How the other half lives
The world is divided into two groups: those who are eligible to be a Columbia College Class Day speaker, and those who aren’t. The rules of eligibility are very complicated and rather boring, especially in the context of alumni with titles like “junior secretarial understudy to the office of a moderately important governmental agency,” or “person who got something published somewhere.” Following in the vein of Grace, below are some examples of the clear distinction between “eligible” and “who?” with some slightly more recognizable figures.
- Peter Parker, “Spider-Man” (the movie)
The Marvel superhero, played by Tobey Maguire, enrolls as a physics major at Columbia, where he is bitten by a radioactive spider. Please note that Peter Parker, “Spider-Man” (the comic book), is not eligible, as he is merely a student of Empire State University, which is not only a fictional university but one that I am pretty sure is based on NYU.
- Christian Shephard, father of Jack Shephard, “Lost”
Island medicine man Jack Shephard went to Columbia, which makes Jack’s is-he-or-isn’t-he-dead father, Christian, eligible for Class Day Speaker—in line with previous Columbia College fathers like John McCain and this year’s nominee, Ray Suarez. What would his speech be about? It’s a mystery!
- Jeff Winger, “Community”
Probably. His Columbia B.A. may have been forged and he may have since been forced to take introductory Spanish classes at a community college in Colorado, but nominee Anna Paquin doesn’t have a degree either, having only completed one year in the College, and she’s since been forced to act on a show about vampires.
Both Upper East Siders have been on campus for approximately two days and will most likely enlist their maids to read their Homer and write their lens essays for them, but as current students, both are nevertheless very eligible. Just don’t make them share the stage—someone usually ends up getting a headband thrown at them when they do.
- Blake Lively’s character’s boyfriend, “The Sisterhood of the Traveling Pants”
He attended Columbia. Blake Lively played his girlfriend. Clearly, Blake Lively is a de facto alumna at this point.
- Plato, Aristotle, or any of the names on Butler Library
- The children playing on the College Walk lawns who make you smile after a rough midterm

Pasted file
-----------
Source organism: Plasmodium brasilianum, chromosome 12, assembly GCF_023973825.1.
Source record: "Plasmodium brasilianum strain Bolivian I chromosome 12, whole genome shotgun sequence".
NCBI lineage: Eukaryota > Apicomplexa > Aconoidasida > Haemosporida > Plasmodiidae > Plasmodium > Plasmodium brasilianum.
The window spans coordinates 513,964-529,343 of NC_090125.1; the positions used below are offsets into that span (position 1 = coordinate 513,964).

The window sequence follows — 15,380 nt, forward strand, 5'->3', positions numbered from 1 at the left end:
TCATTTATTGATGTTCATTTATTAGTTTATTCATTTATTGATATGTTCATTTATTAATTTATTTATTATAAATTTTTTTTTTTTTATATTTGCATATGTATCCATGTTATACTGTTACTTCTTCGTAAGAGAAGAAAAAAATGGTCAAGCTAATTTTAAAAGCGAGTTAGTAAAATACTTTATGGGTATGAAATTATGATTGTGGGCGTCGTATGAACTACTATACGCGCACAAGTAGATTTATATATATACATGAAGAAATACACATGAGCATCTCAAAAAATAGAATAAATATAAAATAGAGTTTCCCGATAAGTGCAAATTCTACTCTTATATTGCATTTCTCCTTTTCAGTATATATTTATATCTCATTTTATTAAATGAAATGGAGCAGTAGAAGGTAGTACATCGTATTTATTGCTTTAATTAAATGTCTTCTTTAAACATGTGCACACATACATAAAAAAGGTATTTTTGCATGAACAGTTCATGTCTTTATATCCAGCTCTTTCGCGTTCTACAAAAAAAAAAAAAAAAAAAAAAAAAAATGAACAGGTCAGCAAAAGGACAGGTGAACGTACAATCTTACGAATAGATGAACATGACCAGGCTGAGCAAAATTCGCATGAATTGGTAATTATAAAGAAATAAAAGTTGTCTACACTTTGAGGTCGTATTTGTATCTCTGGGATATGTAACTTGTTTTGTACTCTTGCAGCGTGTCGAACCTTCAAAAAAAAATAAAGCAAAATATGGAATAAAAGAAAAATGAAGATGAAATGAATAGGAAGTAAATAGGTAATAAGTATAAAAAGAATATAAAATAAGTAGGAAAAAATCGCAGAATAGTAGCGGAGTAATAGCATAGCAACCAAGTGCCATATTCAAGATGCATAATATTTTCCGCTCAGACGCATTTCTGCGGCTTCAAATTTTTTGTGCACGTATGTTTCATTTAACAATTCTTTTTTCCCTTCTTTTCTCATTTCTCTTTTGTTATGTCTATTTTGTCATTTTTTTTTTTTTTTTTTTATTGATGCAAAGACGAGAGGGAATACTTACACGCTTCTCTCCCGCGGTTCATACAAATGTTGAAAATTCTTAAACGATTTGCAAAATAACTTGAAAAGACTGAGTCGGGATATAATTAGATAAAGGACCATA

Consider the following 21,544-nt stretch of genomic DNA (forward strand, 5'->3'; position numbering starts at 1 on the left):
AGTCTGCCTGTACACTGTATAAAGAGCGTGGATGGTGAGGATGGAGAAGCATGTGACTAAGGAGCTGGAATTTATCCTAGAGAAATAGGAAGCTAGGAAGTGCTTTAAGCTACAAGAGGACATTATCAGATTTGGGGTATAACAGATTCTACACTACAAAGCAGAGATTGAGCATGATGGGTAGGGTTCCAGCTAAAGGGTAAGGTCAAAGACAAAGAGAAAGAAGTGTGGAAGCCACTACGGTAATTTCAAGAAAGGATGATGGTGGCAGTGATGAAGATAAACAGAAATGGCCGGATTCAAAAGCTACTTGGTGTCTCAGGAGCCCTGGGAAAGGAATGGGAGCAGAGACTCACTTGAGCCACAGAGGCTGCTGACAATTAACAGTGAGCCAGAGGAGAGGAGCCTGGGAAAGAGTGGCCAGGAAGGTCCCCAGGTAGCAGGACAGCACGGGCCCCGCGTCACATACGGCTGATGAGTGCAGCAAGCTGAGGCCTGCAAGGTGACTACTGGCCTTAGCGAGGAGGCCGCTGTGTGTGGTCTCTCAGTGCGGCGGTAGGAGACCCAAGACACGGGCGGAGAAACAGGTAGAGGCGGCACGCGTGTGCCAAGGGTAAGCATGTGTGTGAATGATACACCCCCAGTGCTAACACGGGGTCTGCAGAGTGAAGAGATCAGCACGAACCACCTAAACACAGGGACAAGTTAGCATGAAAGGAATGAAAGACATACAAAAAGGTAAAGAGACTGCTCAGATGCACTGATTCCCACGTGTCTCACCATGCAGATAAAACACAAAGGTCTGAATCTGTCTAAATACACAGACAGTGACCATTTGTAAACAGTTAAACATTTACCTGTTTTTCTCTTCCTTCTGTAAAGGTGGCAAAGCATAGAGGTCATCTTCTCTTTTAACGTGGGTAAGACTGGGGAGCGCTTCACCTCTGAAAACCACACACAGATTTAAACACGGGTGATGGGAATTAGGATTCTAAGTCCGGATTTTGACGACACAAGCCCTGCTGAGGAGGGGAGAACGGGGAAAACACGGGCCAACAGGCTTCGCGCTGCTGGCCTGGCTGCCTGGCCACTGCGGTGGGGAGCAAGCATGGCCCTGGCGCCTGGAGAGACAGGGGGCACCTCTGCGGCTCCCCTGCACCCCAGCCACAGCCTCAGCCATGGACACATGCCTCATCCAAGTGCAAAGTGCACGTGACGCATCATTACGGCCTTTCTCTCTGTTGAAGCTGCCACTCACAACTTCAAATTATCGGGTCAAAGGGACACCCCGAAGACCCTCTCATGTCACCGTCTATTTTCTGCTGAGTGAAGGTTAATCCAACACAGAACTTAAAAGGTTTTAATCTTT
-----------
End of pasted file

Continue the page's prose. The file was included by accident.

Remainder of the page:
- The person who swiped you into the 116th Street station after you realized your MetroCard had run out and you were already 10 minutes late to your internship
- The guys at HamDel and Koronet who nurse drunk students back to health
- Entertainers like Oprah Winfrey, Jon Stewart, and Lady Gaga
- Artists and scientists like Maya Angelou, Marina Abramoviç, and Stephen Hawking
- Businessmen like Steve Jobs, Mark Zuckerberg, and Muhammad Yunus
- Leaders like Michael Bloomberg, Ron Paul, and Elena Kagan
- Humanitarians like Nelson Mandela and the Dalai Lama
- Military heroes like David Petraeus and non-Columbian veterans and members of the armed services
When you vote on the Class Day speaker poll, think about those names you aren’t seeing: people who have influenced, brightened, enriched, or protected our lives who, for whatever reasons, couldn’t immigrate to New York City, afford the University price tag, or write a compelling enough personal statement about their experiences at summer camp.
By restricting Class Day speaker options to those with ties to the College, Columbia is limiting itself to a very exclusive but unproductive definition of what it means to be a voice for the student community. It privileges people based on their ability to name-drop The Iliad and places like Hamilton and 1020—things Blair and Serena will surely be capable of doing by next week’s episode—while ignoring so many more.
But as long as we’re voting, I’m Team Blair.
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